Ohio’s Health Department is opening clinic today to address growing health concerns from East Palestine residents after this month’s toxic train derailment.
The 150-car train derailed on February 3, spilling hazardous materials including vinyl chloride. The U.S. Environmental Protection Agency has conducted air and water monitoring since then, but residents continue to fear for their health as the cleanup continues.
Safety Clinic Opens for East Palestine Residents
The newly launched clinic will opened Tuesday at noon and is available to “any East Palestine area residents who have medical questions or concerns related to the recent train derailment.” According to a statement from the state’s health department, the clinic is in a local church and will include assessment rooms, along with a mobile clinic outside to accommodate more patients. “We encourage anyone who has medical concerns or questions to take advantage of this resource,” Bruce Vanderhoff, the Ohio Department of Health director, said in the press release.
Since the derailment and a controlled burning of the chemicals, residents have wondered if the air is safe to breathe. In a press conference last week, Mary Mertz, the director of Ohio’s Department of Natural Resources, confirmed that 3,500 dead fish were found in local waterways in the immediate aftermath.
Residents are also worried that their drinking water could be contaminated. Ohio Governor Mike DeWine tweeted last week that the municipal water is safe to drink, but new water concerns have come to light. The water testing was funded by Norfolk Southern, the operator of the derailed train, and the lab report from the railroad-funded testing shows that the sampling did not follow the Environmental Protection Agency standards, HuffPost reported. The Columbiana County General Health District conducted its own independent sampling as well, and those results will be available on the district’s website.
Other agencies are stepping up to monitor the ongoing cleanup and recovery. The Federal Emergency Management Agency deployed a senior response official to East Palestine this weekend. This is “along with a Regional Incident Management Assistance Team (IMAT) to support ongoing operations” and other recovery needs, Governor Mike DeWine and FEMA Regional Administrator Thomas C. Sivak said in a joint statement.
Buttigieg Calls for Stricter Rail Safety Regulations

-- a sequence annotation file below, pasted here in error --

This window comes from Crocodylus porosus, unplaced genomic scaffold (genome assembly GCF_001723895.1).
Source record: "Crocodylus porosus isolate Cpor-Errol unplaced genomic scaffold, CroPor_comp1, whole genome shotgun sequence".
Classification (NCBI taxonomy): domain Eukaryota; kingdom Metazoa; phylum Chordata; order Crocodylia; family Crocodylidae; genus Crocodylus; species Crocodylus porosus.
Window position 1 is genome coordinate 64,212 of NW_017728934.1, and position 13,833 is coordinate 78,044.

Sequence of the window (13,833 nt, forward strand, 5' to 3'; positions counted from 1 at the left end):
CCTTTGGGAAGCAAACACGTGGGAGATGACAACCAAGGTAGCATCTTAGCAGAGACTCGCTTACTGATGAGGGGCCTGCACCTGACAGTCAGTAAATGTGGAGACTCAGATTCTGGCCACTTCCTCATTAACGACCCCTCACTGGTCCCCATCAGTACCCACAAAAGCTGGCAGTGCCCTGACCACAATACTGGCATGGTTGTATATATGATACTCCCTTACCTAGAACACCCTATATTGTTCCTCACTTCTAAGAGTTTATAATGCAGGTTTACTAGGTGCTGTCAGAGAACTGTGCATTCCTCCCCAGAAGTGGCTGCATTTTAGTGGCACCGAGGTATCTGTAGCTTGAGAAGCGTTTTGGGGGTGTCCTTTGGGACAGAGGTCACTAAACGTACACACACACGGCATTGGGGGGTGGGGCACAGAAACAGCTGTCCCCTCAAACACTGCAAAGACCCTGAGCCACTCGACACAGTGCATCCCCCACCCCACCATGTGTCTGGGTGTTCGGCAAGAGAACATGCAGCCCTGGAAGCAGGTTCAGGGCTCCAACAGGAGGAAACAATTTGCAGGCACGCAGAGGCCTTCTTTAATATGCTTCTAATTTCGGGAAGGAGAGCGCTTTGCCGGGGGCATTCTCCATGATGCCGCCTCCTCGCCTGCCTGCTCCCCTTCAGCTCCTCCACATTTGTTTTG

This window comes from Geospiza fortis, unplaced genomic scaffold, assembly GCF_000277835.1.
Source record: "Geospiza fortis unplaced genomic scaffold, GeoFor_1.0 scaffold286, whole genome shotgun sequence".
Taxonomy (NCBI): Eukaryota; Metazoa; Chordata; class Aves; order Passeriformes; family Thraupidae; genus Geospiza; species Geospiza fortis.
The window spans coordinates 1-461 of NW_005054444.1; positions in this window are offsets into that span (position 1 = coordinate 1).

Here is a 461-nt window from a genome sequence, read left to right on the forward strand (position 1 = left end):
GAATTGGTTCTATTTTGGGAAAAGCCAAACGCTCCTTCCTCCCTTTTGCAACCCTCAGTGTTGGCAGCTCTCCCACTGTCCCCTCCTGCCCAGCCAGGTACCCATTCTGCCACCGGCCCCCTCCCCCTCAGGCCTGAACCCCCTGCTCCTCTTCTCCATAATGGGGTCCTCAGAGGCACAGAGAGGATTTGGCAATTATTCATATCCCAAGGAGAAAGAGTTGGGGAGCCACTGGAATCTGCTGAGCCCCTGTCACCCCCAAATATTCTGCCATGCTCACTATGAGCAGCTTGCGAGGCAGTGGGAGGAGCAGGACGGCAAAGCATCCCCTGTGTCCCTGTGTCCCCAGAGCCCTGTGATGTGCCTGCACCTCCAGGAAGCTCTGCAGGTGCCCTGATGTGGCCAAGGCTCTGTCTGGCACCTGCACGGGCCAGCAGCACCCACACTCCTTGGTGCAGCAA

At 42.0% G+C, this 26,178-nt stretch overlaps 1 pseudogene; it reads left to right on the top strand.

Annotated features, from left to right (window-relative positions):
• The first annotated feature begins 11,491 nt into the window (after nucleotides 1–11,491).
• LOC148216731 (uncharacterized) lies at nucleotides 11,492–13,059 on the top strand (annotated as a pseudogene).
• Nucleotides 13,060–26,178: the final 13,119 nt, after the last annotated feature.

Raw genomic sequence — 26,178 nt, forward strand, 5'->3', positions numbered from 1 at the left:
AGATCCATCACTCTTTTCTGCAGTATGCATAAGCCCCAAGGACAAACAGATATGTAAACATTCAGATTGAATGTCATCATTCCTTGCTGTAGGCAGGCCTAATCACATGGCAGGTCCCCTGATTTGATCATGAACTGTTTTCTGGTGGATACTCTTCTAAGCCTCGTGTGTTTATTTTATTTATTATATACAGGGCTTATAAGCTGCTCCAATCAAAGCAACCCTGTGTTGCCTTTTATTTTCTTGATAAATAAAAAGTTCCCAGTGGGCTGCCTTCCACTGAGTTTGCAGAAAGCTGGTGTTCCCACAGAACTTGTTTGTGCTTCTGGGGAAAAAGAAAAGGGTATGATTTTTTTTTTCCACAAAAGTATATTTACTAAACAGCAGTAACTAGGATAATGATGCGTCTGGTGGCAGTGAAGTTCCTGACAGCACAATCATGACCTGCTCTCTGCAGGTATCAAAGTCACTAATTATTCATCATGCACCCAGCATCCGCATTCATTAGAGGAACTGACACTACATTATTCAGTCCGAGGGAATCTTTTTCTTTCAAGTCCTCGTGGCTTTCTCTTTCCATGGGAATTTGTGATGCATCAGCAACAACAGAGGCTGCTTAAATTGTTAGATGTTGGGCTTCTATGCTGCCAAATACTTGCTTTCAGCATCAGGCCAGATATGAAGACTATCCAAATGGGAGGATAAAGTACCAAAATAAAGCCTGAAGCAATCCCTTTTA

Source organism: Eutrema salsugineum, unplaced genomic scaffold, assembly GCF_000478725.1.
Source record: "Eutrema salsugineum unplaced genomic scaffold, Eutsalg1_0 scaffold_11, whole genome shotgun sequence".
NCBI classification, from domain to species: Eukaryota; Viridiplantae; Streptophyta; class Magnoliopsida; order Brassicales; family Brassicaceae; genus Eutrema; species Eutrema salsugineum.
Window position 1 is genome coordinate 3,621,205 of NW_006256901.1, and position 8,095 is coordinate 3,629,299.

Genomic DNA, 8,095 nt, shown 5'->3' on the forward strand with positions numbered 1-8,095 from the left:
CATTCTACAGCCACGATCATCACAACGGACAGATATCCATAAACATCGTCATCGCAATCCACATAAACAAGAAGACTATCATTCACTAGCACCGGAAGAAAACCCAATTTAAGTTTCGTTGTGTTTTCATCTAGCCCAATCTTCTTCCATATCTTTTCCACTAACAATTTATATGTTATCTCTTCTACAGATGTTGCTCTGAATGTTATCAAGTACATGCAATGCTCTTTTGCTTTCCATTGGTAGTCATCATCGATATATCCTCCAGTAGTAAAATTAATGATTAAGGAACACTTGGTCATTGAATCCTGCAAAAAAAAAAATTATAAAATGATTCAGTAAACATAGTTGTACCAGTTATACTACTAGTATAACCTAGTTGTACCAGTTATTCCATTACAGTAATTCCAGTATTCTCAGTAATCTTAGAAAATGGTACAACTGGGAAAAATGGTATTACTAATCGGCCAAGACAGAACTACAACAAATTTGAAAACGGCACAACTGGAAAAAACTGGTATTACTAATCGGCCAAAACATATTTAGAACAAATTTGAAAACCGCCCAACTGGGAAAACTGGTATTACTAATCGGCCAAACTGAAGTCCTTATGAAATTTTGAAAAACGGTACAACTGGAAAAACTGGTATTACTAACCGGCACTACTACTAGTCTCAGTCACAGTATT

U.S. Secretary of Transportation Pete Buttigieg penned a letter to Norfolk Southern’s CEO Alan Shaw, calling out the rail industry for opposing regulations. He urged the company to support the community and to “be part of needed safety improvements across the industry.” Buttigieg also emphasized the need for better conditions for workers throughout the railroad industry.
In a press release, the U.S. Department of Transportation said it wants rail operators to let emergency response teams know when a train is “transporting hazardous gas tank cars” through their state in advance. The DOT has also asked Norfolk Southern, along with other rail operators, to join the Federal Railroad Administration’s Confidential Close Call Reporting System so that railroads and employees can report dangerous conditions.
“Profit and expediency must never outweigh the safety of the American people,” Buttigieg said in the DOT release. “We at USDOT are doing everything in our power to improve rail safety, and we insist that the rail industry do the same—while inviting Congress to work with us to raise the bar.”
EPA Tells Norfolk Southern to Pay Up Over Derailment
The EPA has demanded that Norfolk Southern pay for the damages caused by the derailment. In a statement released today, the agency said that it expects the rail operator to reimburse costs associated with cleaning services offered to residents and businesses.
“The Norfolk Southern train derailment has upended the lives of East Palestine families, and EPA’s order will ensure the company is held accountable for jeopardizing the health and safety of this community,” EPA Administrator Michael S. Regan said in the statement. “Let me be clear: Norfolk Southern will pay for cleaning up the mess they created and for the trauma they’ve inflicted on this community.”
The agency also outlined that Norfolk Southern must “attend and participate in public meetings at EPA’s request and post information online.” This request may have been included because representatives from Norfolk Southern did not attend a town hall meeting last week, angering East Palestine residents.
The agency had already warned Norfolk Southern that it could be held accountable in a letter earlier this month. “Based on information presently available to EPA, EPA has determined that Norfolk Southern Railway Company (Norfolk Southern or “you”) may be responsible under CERCLA for cleanup of the Site or costs EPA has incurred in cleaning up the Site,” the agency wrote in a letter dated February 10.
If Norfolk Southern does not cooperate with the EPA, the agency will “seek to compel Norfolk Southern to pay triple the cost.”